A year unlike nearly any other
ST. PAUL -- The past year was packed with disputes under the Minnesota Capitol dome, often involving Democratic Gov. Mark Dayton and the Republican-controlled Legislature sparring over money issues. It was a year full of surprises.
Jan. 3: Dayton was inaugurated as one of the state's most liberal governors, then immediately puts a tax-the-rich strategy at the top of his priority list.
Jan. 4: The first Republican-controlled Legislature in decades convenes with lawmakers expressing optimism, but admitting they may need a special session to plug a budget deficit.
Late January: Lawmakers and the Dayton administration say they want to approve a new Vikings football stadium, but only after passing a state budget.
Jan. 31: Dayton suggests spending $1 billion for public works projects, with him picking half and the GOP-controlled Legislature deciding half.
Feb. 9: In Dayton's first State of the State speech, he says, "Compromise doesn't mean we have to agree, thank goodness, because we won't."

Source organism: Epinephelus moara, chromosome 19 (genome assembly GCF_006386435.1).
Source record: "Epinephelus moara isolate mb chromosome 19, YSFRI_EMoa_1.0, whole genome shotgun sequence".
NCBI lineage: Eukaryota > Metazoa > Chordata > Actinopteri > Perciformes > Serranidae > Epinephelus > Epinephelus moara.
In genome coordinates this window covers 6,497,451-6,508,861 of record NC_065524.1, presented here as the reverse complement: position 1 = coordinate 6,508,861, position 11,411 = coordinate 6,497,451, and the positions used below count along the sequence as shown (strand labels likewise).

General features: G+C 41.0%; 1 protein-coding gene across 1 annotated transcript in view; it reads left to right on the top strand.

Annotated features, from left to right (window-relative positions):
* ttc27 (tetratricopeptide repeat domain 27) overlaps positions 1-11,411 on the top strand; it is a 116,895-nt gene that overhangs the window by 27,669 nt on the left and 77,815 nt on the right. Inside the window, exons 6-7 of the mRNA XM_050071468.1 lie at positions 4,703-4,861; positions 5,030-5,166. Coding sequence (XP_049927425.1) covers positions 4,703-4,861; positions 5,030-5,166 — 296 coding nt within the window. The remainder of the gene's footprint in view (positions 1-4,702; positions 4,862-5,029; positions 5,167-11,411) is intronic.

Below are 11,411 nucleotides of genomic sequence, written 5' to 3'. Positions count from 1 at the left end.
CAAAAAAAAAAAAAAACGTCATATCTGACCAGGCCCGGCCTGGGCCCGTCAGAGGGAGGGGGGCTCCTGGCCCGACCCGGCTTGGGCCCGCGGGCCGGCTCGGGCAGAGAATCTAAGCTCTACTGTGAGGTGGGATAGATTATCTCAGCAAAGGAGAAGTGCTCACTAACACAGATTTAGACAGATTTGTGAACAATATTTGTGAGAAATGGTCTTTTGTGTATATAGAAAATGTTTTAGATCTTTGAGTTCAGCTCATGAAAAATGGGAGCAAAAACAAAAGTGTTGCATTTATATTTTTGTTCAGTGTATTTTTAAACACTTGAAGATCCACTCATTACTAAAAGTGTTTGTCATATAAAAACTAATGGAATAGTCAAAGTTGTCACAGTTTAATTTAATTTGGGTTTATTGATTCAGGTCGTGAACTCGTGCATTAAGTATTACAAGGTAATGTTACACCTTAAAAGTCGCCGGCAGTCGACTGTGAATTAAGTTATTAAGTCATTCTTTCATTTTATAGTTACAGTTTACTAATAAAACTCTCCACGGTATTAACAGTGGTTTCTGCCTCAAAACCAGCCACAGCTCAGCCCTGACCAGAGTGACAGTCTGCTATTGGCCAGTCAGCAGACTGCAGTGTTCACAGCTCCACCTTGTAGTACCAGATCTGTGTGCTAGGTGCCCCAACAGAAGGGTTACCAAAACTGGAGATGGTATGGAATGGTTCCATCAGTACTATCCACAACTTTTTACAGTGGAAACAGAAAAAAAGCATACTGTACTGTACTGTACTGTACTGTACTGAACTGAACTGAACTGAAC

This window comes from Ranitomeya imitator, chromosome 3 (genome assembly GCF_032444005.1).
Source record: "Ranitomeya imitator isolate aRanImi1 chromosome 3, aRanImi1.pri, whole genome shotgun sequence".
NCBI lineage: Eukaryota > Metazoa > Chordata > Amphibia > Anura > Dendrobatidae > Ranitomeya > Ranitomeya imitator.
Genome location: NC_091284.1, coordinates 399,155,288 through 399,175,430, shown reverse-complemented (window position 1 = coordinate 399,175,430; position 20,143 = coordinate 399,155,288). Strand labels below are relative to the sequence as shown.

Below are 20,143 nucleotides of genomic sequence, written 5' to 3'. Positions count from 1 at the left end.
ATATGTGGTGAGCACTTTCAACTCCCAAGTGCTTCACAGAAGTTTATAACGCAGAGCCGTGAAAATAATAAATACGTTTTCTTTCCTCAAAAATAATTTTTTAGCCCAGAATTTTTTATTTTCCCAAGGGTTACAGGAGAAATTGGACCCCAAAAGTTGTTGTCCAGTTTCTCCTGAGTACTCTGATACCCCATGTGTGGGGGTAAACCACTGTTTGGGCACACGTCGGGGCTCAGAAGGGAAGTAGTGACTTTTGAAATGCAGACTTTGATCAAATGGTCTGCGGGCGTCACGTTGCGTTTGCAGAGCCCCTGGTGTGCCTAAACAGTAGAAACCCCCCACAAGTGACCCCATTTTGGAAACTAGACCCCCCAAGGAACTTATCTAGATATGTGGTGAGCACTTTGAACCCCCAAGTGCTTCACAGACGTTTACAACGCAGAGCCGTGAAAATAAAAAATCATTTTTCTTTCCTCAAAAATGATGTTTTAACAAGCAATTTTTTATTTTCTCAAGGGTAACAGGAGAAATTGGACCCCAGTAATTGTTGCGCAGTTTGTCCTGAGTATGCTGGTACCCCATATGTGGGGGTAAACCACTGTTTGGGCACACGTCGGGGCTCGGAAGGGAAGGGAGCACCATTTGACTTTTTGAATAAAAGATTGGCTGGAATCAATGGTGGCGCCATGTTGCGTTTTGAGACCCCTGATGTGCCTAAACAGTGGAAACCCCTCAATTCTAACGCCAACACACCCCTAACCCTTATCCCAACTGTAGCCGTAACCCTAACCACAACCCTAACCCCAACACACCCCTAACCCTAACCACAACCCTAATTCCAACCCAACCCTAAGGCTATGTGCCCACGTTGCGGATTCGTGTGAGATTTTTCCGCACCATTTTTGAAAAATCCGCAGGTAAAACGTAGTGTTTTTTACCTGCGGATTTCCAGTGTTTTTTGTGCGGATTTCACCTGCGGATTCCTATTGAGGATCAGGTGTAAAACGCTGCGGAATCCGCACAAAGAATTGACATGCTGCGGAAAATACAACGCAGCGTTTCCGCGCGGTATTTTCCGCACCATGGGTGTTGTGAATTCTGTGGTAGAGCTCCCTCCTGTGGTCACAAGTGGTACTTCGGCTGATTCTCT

Feb. 10: Dayton vetoes Republican bill that would cut $900 million from state budget.
Feb. 16: Dayton unveils a $37 billion, two-year budget proposal.
Feb. 28: Minnesota leaders learn the budget deficit they face is $5 billion, not the $6.2 billion they expected.
March 3: Dayton signs bill he and Republican lawmakers like, to speed environmental business permits.
March 7: Dayton bucks Education Minnesota and signs Republican-pushed bill to give mid-career professionals an easier route to becoming teachers.
March 10: Legislative Republicans say they